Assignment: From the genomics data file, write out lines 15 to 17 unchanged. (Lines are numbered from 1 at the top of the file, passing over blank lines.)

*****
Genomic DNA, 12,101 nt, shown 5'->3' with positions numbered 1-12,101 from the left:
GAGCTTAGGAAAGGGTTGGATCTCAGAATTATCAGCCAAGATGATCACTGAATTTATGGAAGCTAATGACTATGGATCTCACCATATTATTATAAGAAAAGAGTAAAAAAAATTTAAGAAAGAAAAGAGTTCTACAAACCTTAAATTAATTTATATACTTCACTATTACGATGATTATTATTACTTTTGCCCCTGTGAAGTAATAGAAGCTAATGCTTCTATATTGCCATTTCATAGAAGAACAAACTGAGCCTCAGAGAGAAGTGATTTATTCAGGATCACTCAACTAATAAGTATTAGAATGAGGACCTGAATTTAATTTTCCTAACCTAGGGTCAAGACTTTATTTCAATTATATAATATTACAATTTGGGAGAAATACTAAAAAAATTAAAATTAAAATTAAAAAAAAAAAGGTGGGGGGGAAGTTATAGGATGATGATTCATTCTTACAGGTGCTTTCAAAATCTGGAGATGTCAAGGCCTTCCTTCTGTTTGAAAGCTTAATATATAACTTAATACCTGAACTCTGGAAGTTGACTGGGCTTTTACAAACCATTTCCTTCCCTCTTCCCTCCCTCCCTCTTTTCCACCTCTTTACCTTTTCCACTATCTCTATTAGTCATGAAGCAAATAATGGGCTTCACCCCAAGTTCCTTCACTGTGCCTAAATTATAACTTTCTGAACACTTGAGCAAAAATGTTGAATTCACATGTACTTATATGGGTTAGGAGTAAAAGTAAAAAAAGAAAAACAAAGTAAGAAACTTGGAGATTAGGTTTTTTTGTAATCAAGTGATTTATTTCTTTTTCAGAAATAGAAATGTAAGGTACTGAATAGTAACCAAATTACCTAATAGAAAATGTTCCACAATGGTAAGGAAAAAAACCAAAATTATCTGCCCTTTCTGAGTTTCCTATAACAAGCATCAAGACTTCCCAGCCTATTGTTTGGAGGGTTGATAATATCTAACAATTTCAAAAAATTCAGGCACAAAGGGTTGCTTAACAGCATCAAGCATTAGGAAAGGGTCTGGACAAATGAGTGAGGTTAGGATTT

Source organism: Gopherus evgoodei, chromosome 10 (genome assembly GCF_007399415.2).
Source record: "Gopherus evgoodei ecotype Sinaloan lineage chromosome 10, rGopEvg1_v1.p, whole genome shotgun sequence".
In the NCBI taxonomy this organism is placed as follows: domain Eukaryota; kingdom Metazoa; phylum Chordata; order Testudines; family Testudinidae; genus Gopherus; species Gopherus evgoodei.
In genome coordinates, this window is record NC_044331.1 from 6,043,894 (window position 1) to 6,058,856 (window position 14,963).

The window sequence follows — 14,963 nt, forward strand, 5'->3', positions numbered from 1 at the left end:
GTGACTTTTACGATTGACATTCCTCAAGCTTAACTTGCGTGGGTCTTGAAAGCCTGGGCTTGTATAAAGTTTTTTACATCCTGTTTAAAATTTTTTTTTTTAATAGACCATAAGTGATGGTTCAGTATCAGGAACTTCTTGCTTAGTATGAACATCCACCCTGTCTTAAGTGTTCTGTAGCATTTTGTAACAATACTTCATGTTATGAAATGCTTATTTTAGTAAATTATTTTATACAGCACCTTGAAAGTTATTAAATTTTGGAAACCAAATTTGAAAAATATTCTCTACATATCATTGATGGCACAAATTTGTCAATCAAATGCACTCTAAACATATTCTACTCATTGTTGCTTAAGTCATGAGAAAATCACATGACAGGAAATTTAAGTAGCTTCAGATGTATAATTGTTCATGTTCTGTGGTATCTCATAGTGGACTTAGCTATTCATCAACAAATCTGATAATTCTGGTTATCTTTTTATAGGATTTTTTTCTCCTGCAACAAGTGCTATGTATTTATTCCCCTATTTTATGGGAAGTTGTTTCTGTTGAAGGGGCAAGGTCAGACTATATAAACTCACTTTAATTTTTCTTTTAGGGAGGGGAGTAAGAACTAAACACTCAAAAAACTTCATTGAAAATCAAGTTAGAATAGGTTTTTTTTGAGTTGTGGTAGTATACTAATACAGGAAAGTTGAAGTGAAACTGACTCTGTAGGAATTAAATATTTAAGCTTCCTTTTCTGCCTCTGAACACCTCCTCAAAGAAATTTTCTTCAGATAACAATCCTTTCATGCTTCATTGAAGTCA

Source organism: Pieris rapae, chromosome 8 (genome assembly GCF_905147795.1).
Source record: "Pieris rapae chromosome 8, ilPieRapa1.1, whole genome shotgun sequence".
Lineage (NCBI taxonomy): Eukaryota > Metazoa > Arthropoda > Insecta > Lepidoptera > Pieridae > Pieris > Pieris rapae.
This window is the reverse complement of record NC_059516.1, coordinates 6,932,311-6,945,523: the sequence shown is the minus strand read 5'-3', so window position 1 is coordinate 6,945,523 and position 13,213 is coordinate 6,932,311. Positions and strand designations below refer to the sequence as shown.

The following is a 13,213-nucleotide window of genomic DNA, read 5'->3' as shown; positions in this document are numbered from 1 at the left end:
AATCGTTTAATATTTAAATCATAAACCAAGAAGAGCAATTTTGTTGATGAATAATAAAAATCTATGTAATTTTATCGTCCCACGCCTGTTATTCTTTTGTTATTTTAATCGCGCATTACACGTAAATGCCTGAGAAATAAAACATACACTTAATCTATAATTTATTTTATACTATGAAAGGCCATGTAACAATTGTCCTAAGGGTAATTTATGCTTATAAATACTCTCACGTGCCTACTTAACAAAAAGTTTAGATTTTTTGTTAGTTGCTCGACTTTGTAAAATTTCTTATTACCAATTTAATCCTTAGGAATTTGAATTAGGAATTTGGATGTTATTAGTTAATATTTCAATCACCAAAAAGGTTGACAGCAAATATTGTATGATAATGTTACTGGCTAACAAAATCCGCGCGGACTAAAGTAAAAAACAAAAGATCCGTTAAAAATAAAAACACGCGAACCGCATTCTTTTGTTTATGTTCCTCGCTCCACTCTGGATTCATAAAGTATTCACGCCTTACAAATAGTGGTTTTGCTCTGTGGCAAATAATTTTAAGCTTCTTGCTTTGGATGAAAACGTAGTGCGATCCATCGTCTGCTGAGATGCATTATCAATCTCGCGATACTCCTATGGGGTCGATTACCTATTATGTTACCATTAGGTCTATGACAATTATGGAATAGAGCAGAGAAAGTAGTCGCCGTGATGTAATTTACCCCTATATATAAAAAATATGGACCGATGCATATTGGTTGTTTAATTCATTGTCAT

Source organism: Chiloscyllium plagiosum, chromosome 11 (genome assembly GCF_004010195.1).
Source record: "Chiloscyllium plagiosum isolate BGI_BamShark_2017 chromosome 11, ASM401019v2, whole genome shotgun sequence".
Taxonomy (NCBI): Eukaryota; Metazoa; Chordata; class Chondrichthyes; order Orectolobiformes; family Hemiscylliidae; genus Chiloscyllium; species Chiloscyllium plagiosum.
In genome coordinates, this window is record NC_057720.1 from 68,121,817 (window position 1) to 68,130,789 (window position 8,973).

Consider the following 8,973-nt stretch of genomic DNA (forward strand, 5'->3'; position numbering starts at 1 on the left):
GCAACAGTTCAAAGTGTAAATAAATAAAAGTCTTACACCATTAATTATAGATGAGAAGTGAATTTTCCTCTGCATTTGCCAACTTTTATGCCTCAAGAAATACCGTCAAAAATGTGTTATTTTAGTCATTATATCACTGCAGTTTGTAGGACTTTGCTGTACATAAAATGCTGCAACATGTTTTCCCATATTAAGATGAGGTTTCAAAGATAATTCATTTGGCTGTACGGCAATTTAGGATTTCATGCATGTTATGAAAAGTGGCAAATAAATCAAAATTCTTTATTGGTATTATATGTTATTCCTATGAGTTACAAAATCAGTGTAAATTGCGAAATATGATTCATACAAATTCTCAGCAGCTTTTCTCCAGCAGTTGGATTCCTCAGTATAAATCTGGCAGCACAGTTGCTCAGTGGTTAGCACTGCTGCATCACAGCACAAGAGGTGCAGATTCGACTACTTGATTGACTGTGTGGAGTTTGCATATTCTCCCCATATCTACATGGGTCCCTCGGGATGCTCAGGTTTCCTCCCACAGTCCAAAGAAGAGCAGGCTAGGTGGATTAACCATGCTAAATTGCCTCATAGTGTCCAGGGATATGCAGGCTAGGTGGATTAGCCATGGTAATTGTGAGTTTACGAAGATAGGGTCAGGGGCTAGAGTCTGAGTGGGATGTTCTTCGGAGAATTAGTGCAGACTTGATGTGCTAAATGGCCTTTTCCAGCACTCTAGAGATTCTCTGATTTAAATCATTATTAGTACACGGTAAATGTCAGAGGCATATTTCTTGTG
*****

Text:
Source organism: Chiloscyllium plagiosum, chromosome 11 (genome assembly GCF_004010195.1).
Source record: "Chiloscyllium plagiosum isolate BGI_BamShark_2017 chromosome 11, ASM401019v2, whole genome shotgun sequence".
Taxonomy (NCBI): Eukaryota; Metazoa; Chordata; class Chondrichthyes; order Orectolobiformes; family Hemiscylliidae; genus Chiloscyllium; species Chiloscyllium plagiosum.